networking site. Gathering and presenting this data to map reduce is itself a job. In our case, these 1000 people need friend suggestions.

Solution: Here this is done in a Single map reduce job although, more data and intermediate jobs can be added in real life. The mapper for the job takes each interaction and emits the user pair and interaction statistics. For example,
Sam Worthington has 1 profile view, 2 friends in common, 3 likes with Stuart Little. so the out put of the mapper here is . We could use the userid across the site rather than a name. For each person interacting with Stuart Little a record like this is produced.

The reducer simply takes the output of the mapper and calculates the sum of the interactions per user-user pair. So, for a week of interactions the record from the reducer may be, for example, . This is got by summing up the interactions by the reducer. Then, each interaction can be given a weight/value then, the number in the record can be multiplied by the weight and summed. Any calculation is ok as long as it give a meaning result based on the interaction types. Then, interactions with a score larger than a threshold can be chosen to be presented to the user when they login.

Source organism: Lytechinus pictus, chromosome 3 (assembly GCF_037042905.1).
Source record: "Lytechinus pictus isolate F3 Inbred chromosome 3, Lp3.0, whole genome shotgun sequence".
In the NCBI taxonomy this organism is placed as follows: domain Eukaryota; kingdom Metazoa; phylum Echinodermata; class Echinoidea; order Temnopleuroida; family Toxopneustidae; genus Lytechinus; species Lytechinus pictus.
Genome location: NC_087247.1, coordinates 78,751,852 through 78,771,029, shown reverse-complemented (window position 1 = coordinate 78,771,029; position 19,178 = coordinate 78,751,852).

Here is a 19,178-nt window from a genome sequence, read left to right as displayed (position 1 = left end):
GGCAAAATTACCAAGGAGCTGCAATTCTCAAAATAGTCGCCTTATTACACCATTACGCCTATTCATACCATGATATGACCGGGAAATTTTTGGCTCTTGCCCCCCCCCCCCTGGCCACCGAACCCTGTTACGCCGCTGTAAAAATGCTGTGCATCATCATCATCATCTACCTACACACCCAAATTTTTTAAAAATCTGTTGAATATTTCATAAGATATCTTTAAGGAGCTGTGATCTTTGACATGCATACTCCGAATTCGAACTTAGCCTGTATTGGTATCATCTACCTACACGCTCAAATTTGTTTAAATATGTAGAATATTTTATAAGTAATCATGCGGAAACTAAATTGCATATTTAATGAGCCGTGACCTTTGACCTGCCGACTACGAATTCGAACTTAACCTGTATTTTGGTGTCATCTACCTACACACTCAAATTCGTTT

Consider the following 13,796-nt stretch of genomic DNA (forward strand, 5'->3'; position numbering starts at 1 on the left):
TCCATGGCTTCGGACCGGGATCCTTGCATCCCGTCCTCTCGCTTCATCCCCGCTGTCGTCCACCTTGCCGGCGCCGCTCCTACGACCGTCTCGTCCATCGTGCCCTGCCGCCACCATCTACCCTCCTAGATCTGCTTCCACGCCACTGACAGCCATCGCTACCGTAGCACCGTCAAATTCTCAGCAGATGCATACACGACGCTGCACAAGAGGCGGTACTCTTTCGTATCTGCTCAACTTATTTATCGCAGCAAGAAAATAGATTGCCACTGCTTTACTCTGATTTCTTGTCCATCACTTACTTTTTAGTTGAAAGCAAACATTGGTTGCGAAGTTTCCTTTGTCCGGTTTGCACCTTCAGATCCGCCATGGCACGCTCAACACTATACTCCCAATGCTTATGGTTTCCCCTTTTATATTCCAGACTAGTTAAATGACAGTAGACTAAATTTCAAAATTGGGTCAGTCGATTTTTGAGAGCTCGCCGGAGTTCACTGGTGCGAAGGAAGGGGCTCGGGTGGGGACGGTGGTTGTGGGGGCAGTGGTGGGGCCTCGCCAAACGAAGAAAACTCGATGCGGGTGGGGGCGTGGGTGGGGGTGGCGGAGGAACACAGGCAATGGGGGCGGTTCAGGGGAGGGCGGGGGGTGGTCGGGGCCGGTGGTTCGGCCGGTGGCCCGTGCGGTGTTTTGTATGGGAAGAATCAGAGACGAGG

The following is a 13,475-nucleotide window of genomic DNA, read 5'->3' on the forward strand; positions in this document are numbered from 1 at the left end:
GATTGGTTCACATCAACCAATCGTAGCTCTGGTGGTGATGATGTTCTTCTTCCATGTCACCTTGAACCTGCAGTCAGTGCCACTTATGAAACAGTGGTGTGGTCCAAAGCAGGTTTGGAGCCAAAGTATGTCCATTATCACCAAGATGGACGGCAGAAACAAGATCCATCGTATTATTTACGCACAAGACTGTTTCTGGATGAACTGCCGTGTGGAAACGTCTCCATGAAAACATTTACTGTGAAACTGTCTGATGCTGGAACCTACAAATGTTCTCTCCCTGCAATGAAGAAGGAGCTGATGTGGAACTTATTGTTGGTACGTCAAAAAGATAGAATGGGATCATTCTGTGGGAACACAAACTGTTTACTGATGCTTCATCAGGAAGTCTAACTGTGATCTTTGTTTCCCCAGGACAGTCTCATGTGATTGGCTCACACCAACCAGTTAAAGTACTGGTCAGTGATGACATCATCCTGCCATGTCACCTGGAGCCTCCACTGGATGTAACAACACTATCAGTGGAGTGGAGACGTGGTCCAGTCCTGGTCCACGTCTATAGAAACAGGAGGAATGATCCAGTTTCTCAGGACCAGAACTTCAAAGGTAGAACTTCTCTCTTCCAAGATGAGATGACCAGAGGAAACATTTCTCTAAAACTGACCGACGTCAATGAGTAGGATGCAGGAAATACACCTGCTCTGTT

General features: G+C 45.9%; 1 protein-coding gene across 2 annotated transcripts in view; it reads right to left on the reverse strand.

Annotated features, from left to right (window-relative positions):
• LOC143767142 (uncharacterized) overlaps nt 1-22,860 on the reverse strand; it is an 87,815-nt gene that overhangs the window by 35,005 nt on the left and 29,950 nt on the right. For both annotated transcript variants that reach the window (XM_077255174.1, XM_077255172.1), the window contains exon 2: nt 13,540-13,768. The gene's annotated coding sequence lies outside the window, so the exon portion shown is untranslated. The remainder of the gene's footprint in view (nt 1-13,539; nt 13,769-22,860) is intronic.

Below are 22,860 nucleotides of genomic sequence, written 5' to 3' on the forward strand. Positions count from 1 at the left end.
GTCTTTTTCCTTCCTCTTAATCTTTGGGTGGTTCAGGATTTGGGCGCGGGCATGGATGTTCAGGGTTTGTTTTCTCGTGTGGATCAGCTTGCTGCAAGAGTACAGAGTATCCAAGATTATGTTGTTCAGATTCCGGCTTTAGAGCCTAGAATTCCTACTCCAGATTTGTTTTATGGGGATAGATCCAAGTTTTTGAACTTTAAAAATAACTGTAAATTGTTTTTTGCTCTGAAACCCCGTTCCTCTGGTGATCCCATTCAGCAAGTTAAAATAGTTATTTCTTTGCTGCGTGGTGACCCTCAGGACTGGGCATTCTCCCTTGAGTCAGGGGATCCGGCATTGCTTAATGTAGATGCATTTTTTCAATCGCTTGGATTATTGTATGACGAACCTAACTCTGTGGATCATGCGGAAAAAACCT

Other factors like user interests, activities etc can also be accounted for. Here we can simple treat each as a user and emit a record if there is a related activity in user's profile and proceed as usual. The same approach can be applied to ad serving utilizing info from user profile and activity. A Combiner and mutiple jobs can be used to get more details too.

Results: For 1GB, in real life big data approaches > 2TB, of randomly generated log of interactions of 26K+ people with a select 1000, the mapreduce program gave the friend suggestions in 13 mintues on my laptop with a pseudo distributed Hadoop configuration. So, if you have a few tera bytes of data and 10 computers in a cluster you can get the result in say 1.5 hours. Then all that is needed would be to consume the friend suggestions via a regular db / webservice and present it to the user when they log in.